The New Jersey Supreme Court ruled Monday that rap lyrics were wrongly used as evidence in an attempted-murder trial — in the second such case it’s ever had to consider.
Here’s what happened: Lamont Peterson was shot several times during an altercation in Willingboro Township in 2005. (It was, Peterson told police, related to a disagreement over how to split up drug money.) He told an officer that Vonte Skinner shot him. Police later searched Skinner’s house and found three notebooks filled with rap lyrics — which he’d been writing since he was a child. Skinner’s first trial ended in a mistrial, but he was convicted at his second, during which a detective read some of his lyrics to the jury. Here’s a sample, according to the Supreme Court’s ruling:
I’m the n***a to drive-by and tear your block up, leave you, your homey and neighbors shot up, chest, shots will have you spittin’ blood clots up. Go ahead and play hard. I’ll have you in front of heaven prayin’ to God, body parts displaying the scars, puncture wounds and bones blown apart, showin’ your heart full of black marks, thinkin’ you already been through hell, well, here’s the best part. You tried to lay me down with you and your dogs until the guns barked. Your last sight you saw was the gun spark, nothin’ but pure dark, like Bacardi. Dead drunk in the bar, face lent over the wheel of your car, brains in your lap, tryin’ to comprehend what the f**k just tore you apart, made your brains pop out your skull.
What he wrote was violent but unconnected to the case, yet the state, in the words of the Supreme Court, “did not attempt to clarify or explain the lyrics in any way.” The jury eventually convicted Skinner of attempted murder, aggravated assault and aggravated assault with a deadly weapon. But the conviction was reversed on appeal, with a panel finding that the use of the lyrics as evidence was “reversible error and necessitated a new trial.”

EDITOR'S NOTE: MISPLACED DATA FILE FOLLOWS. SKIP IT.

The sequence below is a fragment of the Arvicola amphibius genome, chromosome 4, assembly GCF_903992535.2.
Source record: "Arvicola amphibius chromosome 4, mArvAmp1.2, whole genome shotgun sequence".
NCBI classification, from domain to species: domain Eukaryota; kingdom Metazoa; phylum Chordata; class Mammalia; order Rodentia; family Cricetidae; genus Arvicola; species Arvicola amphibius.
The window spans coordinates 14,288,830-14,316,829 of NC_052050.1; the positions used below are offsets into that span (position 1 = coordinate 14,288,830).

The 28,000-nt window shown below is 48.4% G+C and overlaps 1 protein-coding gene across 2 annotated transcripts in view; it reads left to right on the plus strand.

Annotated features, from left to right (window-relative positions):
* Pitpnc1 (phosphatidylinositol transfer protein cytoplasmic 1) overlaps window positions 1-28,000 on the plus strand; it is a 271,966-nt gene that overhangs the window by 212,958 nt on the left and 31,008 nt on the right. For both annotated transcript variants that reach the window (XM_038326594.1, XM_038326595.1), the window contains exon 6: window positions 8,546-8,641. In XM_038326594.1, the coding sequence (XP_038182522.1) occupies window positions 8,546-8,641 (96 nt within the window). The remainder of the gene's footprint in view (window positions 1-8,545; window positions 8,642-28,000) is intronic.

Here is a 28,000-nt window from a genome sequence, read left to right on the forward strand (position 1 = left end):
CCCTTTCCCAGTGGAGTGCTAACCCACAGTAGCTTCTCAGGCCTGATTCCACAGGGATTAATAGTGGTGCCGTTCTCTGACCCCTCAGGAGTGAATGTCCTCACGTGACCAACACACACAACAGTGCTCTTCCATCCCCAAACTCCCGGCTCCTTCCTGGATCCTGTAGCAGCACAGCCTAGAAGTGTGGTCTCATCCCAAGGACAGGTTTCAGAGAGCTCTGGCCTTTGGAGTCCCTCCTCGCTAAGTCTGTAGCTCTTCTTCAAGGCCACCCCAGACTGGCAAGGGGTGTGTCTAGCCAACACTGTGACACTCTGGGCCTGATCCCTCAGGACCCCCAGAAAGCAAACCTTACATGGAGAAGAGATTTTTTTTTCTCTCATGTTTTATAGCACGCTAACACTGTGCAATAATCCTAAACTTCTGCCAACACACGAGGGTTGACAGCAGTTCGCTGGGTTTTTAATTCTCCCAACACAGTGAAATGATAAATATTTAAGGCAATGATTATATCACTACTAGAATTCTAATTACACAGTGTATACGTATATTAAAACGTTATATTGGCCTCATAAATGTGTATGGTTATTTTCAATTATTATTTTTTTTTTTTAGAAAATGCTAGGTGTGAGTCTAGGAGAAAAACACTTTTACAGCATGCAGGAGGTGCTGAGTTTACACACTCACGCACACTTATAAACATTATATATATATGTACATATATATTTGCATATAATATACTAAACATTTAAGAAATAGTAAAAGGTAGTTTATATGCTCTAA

The state disagreed, citing in part the only other time the New Jersey Supreme Court ruled on rap lyrics as evidence. In that murder case, the court found that such lyrics could be admitted for a number of reasons, including that they shed light on the killer’s motive and portrayed “a desire to experience the thrill of killing,” they said in this latest opinion. But in this case, they found that the introduction of evidence could not pass all four parts of a test established in the state in 1992, known as the Cofield test. In explaining part of that analysis, the court noted the difficulty in proving that artistic expression equals action.
“One would not presume that Bob Marley, who wrote the well-known song ‘I Shot the Sheriff,’ actually shot a sheriff, or that Edgar Allan Poe buried a man beneath his floorboards, as depicted in his short story ‘The Tell-Tale Heart,’ simply because of their respective artistic endeavors on those subjects,” the court wrote. “Defendant’s lyrics should receive no different treatment.”
Monday’s ruling will require a retrial, the court noted.